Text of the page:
This belief goes to one of my annoyances when I listen to podcasts or read articles and forum posts online. There is too much discussion of why something that is not over should be over and even worse there is discussion of why something is over should not be over. If something is over, people should learn from it-not question it. We can question how long it will last (is it a fad) and we can question why fans are cheering something that historically they wouldn’t (which I don’t really like because I believe fans can do whatever they want), but the best and most objective analysis is when people try to understand why something is over instead of fighting against the reality that it is over.

One thing that I should say is that fans don’t have to be objective because they are fans. In other words, if the Young Bucks are really over and a person does not like them for whatever reason-then that is their  prerogative. At the same time,  any analysis that has the vibe of “I don’t like this so it should be like this” is flawed analysis. Personally speaking, I am much more likely to tune out a person whose posts about wrestling are all about personal taste as opposed to what the majority wants. I am more forgiving when it comes to match quality, but even then when wrestlers give fans what they want (without taking unnecessary risks) and it gets bashed because of nuances that most of those fans do not see-then the fans doing the bashing make the mistake of making themselves the “center of the universe.”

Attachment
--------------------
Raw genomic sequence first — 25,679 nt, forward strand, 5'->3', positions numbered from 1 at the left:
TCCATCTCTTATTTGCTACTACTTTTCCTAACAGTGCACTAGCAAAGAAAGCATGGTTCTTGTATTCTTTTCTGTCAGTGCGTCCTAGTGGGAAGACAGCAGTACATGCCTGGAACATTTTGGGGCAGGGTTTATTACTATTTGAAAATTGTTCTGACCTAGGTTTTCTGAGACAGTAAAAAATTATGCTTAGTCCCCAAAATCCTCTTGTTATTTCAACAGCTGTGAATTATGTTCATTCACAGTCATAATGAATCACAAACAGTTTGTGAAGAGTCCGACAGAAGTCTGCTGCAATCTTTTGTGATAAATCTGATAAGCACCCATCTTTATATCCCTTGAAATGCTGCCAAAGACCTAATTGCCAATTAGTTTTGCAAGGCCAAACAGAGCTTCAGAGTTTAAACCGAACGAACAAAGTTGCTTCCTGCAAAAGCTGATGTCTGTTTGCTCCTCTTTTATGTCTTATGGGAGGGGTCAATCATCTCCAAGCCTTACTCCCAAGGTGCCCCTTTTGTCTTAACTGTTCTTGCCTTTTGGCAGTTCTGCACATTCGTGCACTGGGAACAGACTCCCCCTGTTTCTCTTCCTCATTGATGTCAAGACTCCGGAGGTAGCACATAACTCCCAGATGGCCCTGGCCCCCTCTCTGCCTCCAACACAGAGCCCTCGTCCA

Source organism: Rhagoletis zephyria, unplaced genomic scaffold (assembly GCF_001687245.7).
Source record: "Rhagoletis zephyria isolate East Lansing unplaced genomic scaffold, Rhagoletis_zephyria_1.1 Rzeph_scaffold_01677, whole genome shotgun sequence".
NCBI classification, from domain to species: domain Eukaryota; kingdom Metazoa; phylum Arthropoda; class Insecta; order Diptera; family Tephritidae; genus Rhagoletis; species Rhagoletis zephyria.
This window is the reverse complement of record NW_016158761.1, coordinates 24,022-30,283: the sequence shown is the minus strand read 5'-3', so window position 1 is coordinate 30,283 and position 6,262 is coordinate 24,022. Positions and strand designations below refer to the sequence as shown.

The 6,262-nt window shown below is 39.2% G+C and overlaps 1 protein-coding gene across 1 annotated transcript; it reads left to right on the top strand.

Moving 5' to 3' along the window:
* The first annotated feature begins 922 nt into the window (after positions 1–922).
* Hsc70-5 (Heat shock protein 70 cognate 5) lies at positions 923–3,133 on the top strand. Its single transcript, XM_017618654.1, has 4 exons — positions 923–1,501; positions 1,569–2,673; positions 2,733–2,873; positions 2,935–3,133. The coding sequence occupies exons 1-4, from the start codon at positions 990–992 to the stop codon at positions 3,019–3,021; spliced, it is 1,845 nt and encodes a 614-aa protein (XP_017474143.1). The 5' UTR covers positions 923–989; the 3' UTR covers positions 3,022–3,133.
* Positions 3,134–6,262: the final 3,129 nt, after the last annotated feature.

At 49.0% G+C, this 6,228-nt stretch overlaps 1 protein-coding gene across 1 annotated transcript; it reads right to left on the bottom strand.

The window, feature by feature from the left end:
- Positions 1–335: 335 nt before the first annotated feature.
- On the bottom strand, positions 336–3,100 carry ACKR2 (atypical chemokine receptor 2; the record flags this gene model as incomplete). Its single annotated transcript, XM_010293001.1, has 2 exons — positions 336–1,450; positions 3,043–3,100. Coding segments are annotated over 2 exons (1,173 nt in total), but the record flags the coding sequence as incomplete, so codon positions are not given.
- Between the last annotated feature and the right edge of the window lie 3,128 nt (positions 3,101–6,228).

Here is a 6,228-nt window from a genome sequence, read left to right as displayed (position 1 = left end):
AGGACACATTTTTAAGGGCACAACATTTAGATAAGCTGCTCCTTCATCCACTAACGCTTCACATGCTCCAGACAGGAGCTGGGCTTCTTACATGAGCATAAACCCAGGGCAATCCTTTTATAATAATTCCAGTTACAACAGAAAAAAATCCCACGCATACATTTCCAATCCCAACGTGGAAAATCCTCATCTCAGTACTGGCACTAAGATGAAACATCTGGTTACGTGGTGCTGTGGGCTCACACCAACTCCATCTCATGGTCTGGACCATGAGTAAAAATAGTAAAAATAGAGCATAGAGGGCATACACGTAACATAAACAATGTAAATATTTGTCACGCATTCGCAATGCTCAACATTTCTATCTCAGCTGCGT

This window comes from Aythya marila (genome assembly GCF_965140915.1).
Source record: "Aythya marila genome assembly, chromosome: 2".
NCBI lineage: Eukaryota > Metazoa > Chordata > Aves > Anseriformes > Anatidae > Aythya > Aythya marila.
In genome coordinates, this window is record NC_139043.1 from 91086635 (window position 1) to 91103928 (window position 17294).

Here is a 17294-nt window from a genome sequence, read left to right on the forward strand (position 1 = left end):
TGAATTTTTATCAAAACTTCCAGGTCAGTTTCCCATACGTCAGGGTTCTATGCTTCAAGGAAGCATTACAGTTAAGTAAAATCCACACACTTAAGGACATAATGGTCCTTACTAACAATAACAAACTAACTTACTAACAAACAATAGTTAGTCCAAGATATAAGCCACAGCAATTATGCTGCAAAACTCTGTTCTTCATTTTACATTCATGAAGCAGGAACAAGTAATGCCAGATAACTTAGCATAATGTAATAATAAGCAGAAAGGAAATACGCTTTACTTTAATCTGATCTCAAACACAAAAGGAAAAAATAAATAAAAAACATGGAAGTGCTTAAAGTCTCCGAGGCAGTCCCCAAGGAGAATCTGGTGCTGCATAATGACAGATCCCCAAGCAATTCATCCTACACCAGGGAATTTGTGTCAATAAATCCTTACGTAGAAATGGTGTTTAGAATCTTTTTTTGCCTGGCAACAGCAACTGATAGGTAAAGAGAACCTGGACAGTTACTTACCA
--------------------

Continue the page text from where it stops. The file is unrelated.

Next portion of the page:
As far as working backwards specifically goes, because all kinds of wrestlers get over, my philosophy is figure out who is over and who is not…and then figure out why. Thinking about it the other way is a sign of arrogance and stubbornness that taints analysis. The one caveat is that promoters should not throw out just anything and hope that a few things stick-there does need to be a plan. The key for the promoters is to adjust when the plan does not work or more to the point when there is something good going on that is not planned. No matter what perspective (booker or fan), wrestling discussion is best when we are trying to figure out why something is working or not working, instead of dismissing the reality.

UFC and Pro Wrestling

Yesterday (9/27/16), John Cena, the Miz and Connor McGregor all cut notable promos (all notable because they were praised heavily by observers). There is a bit of a disagreement on Twitter because Dave Meltzer said that Cena was not in the same league as McGregor as a promo which led to another instance of wrestling fans being upset with Meltzer for two things: one for dismissing Cena’s promo (which he probably had not seen when he made the comment) and secondly for comparing wrestling to MMA (UFC in particular)